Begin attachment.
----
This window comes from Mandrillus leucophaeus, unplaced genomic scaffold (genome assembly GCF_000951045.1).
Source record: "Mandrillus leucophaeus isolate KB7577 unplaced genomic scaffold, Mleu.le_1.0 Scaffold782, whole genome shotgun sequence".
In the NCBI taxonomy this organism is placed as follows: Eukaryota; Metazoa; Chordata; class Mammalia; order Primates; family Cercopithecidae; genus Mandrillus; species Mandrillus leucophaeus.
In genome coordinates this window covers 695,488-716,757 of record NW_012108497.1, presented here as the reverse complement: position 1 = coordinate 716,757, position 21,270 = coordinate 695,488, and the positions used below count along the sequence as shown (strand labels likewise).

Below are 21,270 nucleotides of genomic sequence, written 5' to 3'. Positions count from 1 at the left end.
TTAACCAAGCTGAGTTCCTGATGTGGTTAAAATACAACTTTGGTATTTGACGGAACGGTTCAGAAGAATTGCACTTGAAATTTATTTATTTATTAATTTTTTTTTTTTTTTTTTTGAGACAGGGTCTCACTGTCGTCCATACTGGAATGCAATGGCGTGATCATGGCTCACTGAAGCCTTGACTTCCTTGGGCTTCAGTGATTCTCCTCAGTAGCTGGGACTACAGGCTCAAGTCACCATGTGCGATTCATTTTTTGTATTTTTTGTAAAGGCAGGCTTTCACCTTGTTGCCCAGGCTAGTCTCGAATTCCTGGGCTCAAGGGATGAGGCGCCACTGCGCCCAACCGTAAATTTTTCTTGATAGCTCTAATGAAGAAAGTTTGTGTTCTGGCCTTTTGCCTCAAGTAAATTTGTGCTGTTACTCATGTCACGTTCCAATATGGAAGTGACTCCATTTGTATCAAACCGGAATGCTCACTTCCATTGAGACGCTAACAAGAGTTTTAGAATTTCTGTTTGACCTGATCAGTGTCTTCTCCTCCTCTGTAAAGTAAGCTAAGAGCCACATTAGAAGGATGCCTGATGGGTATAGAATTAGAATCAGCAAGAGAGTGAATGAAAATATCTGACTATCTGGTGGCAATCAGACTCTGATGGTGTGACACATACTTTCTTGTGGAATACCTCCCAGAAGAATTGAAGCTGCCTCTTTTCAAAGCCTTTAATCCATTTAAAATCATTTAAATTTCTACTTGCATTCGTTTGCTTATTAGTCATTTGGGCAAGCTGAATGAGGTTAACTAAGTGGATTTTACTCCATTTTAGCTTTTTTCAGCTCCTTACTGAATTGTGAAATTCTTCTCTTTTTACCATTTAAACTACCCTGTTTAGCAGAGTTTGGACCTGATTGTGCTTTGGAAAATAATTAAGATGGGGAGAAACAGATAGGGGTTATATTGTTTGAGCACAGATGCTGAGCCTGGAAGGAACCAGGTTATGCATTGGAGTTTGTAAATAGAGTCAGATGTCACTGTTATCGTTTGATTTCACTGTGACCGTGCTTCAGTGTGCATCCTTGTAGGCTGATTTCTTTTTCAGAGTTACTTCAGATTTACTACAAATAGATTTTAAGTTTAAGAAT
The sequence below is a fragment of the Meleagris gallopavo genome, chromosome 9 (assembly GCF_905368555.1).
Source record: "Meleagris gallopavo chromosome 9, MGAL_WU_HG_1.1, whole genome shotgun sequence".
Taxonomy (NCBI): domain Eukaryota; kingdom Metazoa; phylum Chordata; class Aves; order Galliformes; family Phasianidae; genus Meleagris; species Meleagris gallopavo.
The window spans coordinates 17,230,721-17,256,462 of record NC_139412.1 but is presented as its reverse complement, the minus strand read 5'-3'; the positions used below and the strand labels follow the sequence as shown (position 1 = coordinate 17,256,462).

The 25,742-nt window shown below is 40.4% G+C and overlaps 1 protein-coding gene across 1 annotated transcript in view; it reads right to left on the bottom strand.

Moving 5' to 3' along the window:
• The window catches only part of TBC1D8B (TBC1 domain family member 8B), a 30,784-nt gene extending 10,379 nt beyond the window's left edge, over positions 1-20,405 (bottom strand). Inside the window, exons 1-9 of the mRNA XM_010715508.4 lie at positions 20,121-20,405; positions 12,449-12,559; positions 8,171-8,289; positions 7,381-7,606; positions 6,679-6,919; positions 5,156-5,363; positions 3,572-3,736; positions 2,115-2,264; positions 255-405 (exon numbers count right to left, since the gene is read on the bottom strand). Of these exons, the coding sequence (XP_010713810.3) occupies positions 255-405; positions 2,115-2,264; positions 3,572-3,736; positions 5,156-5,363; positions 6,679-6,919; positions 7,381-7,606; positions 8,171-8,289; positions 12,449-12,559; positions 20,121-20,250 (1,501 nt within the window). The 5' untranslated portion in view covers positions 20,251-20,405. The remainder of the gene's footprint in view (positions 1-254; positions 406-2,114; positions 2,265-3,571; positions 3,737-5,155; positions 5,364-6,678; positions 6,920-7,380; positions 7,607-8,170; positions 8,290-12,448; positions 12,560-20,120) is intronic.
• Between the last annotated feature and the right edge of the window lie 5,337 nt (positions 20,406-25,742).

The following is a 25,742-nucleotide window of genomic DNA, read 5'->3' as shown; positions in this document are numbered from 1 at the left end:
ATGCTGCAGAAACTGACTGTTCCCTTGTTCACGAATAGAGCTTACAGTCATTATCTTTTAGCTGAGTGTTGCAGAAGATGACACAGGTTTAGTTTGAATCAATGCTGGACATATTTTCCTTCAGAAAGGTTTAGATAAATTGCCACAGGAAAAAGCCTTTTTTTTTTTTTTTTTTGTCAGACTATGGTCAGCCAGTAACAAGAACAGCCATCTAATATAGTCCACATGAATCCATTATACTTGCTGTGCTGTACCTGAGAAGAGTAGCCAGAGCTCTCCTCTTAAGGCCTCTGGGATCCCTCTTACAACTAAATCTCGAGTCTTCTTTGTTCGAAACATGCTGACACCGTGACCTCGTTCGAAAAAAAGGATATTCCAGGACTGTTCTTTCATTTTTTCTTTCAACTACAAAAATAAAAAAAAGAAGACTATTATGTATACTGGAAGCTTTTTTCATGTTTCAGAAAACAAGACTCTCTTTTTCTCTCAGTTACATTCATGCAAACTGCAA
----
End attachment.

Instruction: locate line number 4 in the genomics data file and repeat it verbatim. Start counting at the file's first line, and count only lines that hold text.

In genome coordinates this window covers 695,488-716,757 of record NW_012108497.1, presented here as the reverse complement: position 1 = coordinate 716,757, position 21,270 = coordinate 695,488, and the positions used below count along the sequence as shown (strand labels likewise).